THE EYES HAVE IT
(Hint: Make your choice in 2 seconds or less)
Seeing is believing --even in politics -- according to a new National Academy of Sciences study by two Princeton University psychologists. The March edition of The Atlantic reports on a scientific study that found that undergraduate students were able to pick winners of past elections more than 60 percent of the time just by looking at them.
In two experiments, the students were shown the faces of winners and runner-ups in past gubernatorial elections and were asked to choose the more "competent" person, based on a gut feeling. The Princeton study based their question on earlier research showing that people consider competence one of the most important traits in a politician.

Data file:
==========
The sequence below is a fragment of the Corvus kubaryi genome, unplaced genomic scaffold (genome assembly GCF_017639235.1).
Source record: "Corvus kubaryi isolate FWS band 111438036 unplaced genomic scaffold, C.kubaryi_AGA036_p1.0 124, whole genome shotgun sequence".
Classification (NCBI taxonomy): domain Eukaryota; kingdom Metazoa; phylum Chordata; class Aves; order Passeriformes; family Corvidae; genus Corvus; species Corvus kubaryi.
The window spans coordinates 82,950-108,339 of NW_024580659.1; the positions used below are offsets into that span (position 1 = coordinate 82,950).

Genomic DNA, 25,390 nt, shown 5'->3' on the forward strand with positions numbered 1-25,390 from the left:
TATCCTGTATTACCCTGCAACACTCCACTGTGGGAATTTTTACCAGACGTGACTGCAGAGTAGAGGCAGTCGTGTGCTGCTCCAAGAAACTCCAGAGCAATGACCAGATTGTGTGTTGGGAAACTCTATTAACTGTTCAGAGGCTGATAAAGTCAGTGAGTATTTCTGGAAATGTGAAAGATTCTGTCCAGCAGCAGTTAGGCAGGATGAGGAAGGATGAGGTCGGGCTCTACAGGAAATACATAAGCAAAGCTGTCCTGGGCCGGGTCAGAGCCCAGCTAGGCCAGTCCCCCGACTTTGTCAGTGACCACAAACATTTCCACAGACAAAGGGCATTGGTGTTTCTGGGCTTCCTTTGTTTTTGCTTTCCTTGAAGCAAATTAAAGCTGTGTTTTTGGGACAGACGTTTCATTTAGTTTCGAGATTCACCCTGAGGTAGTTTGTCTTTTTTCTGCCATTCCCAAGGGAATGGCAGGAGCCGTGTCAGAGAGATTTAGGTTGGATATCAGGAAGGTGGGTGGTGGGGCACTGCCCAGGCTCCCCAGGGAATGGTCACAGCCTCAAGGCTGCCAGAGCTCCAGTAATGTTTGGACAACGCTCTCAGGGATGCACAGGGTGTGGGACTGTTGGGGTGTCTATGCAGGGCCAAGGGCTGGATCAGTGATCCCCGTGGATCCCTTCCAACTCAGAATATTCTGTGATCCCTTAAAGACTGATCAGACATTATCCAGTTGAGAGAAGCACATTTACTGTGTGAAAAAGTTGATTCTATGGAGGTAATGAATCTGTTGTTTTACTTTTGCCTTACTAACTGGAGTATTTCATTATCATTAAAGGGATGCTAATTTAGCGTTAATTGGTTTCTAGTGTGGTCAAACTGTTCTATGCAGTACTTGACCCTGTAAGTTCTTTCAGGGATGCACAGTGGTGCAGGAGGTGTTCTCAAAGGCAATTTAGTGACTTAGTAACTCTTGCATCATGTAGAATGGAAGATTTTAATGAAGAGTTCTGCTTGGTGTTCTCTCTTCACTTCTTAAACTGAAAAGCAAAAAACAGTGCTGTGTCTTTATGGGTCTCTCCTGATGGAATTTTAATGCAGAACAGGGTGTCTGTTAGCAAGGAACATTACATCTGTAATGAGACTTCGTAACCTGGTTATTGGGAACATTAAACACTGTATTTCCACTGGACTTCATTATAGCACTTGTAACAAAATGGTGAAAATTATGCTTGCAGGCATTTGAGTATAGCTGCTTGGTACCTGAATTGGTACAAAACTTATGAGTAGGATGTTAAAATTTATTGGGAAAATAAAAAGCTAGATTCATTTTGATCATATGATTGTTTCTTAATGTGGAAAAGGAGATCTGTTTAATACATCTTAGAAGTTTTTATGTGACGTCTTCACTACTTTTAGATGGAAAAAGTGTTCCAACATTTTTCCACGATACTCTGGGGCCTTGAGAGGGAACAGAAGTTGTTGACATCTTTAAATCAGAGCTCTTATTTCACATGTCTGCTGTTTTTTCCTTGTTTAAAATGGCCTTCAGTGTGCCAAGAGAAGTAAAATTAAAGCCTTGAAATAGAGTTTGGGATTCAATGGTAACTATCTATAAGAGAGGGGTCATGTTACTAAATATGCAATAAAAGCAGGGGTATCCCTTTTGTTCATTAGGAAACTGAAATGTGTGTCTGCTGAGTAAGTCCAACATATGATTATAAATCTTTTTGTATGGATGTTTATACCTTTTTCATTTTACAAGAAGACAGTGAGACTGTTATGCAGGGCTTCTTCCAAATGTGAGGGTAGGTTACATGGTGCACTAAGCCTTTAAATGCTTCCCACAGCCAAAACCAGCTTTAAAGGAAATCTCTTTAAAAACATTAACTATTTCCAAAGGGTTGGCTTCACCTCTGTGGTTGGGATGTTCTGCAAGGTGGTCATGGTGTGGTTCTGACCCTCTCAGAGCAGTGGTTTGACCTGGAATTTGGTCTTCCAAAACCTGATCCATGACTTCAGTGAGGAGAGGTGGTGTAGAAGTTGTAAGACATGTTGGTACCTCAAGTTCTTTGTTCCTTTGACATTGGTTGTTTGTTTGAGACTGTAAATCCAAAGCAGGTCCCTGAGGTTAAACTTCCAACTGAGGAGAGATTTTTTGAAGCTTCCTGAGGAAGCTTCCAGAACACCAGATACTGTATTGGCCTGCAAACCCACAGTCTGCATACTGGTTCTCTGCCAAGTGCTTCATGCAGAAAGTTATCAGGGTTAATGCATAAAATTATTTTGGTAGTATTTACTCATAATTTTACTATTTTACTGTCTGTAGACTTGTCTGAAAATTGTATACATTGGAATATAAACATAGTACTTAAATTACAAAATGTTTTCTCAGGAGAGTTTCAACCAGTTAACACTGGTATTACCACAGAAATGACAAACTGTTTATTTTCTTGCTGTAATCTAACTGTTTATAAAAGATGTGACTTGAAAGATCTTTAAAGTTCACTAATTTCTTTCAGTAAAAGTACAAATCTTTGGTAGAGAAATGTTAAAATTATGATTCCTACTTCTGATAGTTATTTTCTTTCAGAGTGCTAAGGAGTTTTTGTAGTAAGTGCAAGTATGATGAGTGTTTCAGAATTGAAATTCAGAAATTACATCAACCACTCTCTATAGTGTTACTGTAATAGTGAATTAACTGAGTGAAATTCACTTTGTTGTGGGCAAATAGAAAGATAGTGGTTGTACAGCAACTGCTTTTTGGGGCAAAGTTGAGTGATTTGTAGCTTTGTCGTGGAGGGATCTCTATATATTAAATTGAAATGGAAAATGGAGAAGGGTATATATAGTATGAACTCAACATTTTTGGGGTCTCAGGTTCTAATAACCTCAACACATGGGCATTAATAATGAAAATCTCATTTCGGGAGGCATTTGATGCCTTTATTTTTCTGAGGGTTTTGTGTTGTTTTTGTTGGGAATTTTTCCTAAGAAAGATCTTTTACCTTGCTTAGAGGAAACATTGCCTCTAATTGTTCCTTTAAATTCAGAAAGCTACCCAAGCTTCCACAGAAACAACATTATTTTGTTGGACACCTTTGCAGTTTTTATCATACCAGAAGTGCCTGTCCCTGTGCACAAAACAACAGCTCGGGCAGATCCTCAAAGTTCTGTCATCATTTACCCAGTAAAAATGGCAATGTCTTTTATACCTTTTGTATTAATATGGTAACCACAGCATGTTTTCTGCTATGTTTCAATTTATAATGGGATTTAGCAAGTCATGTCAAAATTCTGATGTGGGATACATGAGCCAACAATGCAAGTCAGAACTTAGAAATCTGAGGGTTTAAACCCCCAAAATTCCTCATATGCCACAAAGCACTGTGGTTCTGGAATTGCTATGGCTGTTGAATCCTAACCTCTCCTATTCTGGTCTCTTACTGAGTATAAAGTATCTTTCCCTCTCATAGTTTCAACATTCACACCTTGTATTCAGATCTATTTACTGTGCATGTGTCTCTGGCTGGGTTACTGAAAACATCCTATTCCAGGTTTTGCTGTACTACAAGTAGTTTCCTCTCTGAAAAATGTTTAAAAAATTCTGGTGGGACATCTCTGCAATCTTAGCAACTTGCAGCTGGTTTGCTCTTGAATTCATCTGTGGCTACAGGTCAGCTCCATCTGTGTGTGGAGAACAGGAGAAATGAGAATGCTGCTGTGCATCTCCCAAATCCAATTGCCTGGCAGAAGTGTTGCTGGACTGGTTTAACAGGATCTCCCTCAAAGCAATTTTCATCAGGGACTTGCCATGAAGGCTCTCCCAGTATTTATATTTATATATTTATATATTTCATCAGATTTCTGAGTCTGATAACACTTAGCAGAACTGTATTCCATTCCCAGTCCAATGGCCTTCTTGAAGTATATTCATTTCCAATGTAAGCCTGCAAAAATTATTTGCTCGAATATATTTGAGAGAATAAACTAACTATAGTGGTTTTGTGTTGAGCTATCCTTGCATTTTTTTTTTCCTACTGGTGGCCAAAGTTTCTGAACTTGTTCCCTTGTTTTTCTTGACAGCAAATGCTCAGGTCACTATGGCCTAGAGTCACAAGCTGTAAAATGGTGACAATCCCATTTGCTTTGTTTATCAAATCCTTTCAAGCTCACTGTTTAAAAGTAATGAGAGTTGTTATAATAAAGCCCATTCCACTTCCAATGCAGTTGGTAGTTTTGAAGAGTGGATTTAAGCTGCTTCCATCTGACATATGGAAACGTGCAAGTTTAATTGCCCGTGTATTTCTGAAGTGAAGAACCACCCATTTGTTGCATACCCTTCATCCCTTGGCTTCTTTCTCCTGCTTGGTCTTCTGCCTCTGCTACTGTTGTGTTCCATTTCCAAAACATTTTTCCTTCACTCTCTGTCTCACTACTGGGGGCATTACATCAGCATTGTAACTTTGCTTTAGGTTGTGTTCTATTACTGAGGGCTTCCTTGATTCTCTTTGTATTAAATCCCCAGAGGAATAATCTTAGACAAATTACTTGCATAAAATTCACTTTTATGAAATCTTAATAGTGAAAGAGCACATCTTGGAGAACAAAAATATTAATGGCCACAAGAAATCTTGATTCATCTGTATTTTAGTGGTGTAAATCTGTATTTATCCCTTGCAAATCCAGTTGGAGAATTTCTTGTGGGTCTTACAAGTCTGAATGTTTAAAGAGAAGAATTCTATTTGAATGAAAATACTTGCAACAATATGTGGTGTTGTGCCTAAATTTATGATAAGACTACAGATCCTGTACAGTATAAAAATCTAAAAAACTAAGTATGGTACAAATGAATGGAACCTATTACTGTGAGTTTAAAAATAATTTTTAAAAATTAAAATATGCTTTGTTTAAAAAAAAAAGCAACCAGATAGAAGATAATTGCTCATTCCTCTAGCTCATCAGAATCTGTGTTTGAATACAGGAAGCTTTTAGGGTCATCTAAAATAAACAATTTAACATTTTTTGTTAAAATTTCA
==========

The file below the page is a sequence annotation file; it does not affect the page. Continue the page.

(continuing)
The study resulted in the students picking the winner more than 60 percent of the time. In a third, separate experiment, conducted just two weeks before the 2006 elections -- students picked the winner in 68.6 percent of the Governor's races and a staggering 72.4 percent of the U.S. Senate races. If the student recognized a candidate, the result was thrown out. (So, unfortunately, the great majority of you reading this can't play.)
The Atlantic reports, "Looking longer didn't improve accuracy. Students who were instructed to 'deliberate' did worse than those who made a decision in two seconds or less."